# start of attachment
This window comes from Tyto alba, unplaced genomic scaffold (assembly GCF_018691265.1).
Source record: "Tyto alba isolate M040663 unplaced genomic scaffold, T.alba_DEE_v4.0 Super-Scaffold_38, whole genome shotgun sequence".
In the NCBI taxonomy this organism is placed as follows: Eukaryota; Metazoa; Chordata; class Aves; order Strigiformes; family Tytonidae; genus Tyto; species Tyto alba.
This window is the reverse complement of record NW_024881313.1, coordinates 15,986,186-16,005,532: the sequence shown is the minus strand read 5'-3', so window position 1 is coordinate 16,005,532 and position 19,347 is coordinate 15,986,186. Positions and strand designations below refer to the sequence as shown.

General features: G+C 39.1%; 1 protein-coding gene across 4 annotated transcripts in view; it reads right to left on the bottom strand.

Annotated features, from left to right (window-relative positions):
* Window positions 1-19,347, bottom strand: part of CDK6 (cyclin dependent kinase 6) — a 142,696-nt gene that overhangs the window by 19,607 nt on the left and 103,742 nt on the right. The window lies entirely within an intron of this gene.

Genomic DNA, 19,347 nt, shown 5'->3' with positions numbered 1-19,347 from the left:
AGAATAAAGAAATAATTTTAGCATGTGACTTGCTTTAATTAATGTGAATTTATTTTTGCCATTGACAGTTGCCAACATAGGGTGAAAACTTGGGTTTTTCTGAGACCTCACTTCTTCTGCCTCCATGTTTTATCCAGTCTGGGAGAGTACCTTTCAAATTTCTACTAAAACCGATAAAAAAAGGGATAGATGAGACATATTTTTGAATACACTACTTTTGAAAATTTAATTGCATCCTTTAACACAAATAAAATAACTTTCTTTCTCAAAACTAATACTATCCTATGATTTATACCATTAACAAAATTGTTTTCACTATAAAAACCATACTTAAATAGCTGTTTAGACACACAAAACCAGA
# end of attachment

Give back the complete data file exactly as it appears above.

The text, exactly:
This window comes from Tyto alba, unplaced genomic scaffold (assembly GCF_018691265.1).
Source record: "Tyto alba isolate M040663 unplaced genomic scaffold, T.alba_DEE_v4.0 Super-Scaffold_38, whole genome shotgun sequence".
In the NCBI taxonomy this organism is placed as follows: Eukaryota; Metazoa; Chordata; class Aves; order Strigiformes; family Tytonidae; genus Tyto; species Tyto alba.
This window is the reverse complement of record NW_024881313.1, coordinates 15,986,186-16,005,532: the sequence shown is the minus strand read 5'-3', so window position 1 is coordinate 16,005,532 and position 19,347 is coordinate 15,986,186. Positions and strand designations below refer to the sequence as shown.

General features: G+C 39.1%; 1 protein-coding gene across 4 annotated transcripts in view; it reads right to left on the bottom strand.

Annotated features, from left to right (window-relative positions):
* Window positions 1-19,347, bottom strand: part of CDK6 (cyclin dependent kinase 6) — a 142,696-nt gene that overhangs the window by 19,607 nt on the left and 103,742 nt on the right. The window lies entirely within an intron of this gene.

Genomic DNA, 19,347 nt, shown 5'->3' with positions numbered 1-19,347 from the left:
AGAATAAAGAAATAATTTTAGCATGTGACTTGCTTTAATTAATGTGAATTTATTTTTGCCATTGACAGTTGCCAACATAGGGTGAAAACTTGGGTTTTTCTGAGACCTCACTTCTTCTGCCTCCATGTTTTATCCAGTCTGGGAGAGTACCTTTCAAATTTCTACTAAAACCGATAAAAAAAGGGATAGATGAGACATATTTTTGAATACACTACTTTTGAAAATTTAATTGCATCCTTTAACACAAATAAAATAACTTTCTTTCTCAAAACTAATACTATCCTATGATTTATACCATTAACAAAATTGTTTTCACTATAAAAACCATACTTAAATAGCTGTTTAGACACACAAAACCAGA